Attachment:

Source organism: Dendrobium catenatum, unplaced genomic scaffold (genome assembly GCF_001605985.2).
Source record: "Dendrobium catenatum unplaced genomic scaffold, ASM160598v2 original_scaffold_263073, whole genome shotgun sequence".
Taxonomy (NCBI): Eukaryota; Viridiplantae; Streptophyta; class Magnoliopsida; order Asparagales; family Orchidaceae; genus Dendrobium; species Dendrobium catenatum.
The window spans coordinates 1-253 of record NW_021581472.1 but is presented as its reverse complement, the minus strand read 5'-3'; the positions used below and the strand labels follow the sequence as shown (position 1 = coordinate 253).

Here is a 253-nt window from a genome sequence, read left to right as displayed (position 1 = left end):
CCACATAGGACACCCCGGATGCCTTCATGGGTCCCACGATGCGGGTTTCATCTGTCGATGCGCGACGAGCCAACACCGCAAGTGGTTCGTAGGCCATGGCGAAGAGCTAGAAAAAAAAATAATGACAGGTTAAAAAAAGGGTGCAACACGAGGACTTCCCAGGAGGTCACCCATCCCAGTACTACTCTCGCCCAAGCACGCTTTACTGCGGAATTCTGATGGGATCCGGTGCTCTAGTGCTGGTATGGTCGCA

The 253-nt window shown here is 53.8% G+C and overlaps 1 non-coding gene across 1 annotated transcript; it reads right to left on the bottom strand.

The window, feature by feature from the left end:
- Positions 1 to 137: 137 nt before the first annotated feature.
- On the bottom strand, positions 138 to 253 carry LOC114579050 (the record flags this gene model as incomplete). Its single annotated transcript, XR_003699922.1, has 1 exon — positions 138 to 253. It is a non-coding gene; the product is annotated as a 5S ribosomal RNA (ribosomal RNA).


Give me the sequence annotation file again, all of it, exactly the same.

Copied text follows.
Source organism: Dendrobium catenatum, unplaced genomic scaffold (genome assembly GCF_001605985.2).
Source record: "Dendrobium catenatum unplaced genomic scaffold, ASM160598v2 original_scaffold_263073, whole genome shotgun sequence".
Taxonomy (NCBI): Eukaryota; Viridiplantae; Streptophyta; class Magnoliopsida; order Asparagales; family Orchidaceae; genus Dendrobium; species Dendrobium catenatum.
The window spans coordinates 1-253 of record NW_021581472.1 but is presented as its reverse complement, the minus strand read 5'-3'; the positions used below and the strand labels follow the sequence as shown (position 1 = coordinate 253).

Here is a 253-nt window from a genome sequence, read left to right as displayed (position 1 = left end):
CCACATAGGACACCCCGGATGCCTTCATGGGTCCCACGATGCGGGTTTCATCTGTCGATGCGCGACGAGCCAACACCGCAAGTGGTTCGTAGGCCATGGCGAAGAGCTAGAAAAAAAAATAATGACAGGTTAAAAAAAGGGTGCAACACGAGGACTTCCCAGGAGGTCACCCATCCCAGTACTACTCTCGCCCAAGCACGCTTTACTGCGGAATTCTGATGGGATCCGGTGCTCTAGTGCTGGTATGGTCGCA

The 253-nt window shown here is 53.8% G+C and overlaps 1 non-coding gene across 1 annotated transcript; it reads right to left on the bottom strand.

The window, feature by feature from the left end:
- Positions 1 to 137: 137 nt before the first annotated feature.
- On the bottom strand, positions 138 to 253 carry LOC114579050 (the record flags this gene model as incomplete). Its single annotated transcript, XR_003699922.1, has 1 exon — positions 138 to 253. It is a non-coding gene; the product is annotated as a 5S ribosomal RNA (ribosomal RNA).